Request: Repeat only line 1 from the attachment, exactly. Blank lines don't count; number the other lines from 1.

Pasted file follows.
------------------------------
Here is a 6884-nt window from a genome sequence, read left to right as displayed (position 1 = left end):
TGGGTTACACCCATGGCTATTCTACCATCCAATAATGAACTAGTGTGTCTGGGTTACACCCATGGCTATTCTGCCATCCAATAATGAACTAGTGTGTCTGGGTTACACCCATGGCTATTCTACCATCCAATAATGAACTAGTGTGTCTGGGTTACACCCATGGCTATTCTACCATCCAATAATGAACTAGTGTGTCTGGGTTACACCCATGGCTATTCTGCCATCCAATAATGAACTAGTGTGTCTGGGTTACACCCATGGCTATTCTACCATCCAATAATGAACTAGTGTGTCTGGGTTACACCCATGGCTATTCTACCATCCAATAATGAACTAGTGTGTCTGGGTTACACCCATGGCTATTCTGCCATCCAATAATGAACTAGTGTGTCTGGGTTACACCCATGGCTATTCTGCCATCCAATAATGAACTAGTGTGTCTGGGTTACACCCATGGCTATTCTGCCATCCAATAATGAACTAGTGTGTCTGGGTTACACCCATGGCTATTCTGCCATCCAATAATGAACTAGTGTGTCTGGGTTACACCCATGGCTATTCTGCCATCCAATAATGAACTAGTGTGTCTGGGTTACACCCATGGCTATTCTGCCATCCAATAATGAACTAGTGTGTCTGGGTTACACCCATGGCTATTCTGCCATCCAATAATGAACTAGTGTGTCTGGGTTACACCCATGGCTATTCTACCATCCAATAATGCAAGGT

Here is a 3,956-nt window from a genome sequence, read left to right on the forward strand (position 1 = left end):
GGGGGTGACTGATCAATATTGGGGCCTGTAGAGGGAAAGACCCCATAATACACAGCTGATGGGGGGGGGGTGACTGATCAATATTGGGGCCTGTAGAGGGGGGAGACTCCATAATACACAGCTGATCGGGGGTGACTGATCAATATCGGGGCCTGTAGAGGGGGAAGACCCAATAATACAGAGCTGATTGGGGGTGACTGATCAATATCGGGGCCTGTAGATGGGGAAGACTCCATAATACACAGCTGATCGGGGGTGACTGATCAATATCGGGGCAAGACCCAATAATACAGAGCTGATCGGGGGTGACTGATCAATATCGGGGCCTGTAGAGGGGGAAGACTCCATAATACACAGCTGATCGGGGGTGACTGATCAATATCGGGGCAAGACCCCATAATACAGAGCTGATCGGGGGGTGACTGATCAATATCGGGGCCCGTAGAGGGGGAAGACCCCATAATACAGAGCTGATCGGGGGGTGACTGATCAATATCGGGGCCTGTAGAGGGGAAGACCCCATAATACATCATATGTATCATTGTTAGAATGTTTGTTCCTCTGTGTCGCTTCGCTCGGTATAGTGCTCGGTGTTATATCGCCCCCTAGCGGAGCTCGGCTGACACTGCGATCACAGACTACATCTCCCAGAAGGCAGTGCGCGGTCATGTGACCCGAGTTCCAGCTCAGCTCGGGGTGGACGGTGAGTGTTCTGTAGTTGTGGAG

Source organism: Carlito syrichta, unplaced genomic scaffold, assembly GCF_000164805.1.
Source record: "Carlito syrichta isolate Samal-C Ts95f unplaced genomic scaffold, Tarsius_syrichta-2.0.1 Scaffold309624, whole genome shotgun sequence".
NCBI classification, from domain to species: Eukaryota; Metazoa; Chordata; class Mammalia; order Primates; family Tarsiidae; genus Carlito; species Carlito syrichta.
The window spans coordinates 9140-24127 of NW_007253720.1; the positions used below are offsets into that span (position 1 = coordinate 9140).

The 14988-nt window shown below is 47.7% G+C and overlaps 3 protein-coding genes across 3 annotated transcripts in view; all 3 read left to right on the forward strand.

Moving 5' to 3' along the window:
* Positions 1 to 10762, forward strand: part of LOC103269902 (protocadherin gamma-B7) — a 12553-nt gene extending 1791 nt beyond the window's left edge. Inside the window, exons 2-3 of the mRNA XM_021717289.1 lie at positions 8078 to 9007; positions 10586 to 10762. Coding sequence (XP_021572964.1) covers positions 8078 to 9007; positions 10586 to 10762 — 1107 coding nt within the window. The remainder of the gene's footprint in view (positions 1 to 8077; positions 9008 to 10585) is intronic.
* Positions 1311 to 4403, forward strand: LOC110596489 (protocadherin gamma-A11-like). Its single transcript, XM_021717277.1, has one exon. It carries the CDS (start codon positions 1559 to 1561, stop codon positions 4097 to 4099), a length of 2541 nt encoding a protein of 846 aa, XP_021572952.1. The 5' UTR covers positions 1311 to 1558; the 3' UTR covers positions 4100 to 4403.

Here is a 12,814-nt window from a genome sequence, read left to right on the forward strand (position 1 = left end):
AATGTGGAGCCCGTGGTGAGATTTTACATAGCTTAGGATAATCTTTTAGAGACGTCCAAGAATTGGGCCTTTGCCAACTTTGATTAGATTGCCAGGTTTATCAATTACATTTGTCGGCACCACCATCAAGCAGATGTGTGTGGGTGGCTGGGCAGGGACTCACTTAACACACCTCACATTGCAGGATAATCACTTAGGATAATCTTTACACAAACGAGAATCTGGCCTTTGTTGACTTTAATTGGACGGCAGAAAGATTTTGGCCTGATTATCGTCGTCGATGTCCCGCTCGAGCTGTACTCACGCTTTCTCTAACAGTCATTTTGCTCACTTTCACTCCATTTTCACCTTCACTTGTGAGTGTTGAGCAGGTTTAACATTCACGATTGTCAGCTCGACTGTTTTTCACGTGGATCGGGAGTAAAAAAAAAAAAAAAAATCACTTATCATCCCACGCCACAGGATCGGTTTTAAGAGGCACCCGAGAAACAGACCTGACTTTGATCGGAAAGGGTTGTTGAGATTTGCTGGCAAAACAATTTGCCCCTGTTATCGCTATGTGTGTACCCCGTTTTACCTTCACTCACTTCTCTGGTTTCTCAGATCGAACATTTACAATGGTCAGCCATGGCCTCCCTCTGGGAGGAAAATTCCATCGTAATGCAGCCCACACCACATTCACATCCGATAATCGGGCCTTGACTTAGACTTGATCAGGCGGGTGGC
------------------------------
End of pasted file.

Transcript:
Here is a 6884-nt window from a genome sequence, read left to right as displayed (position 1 = left end):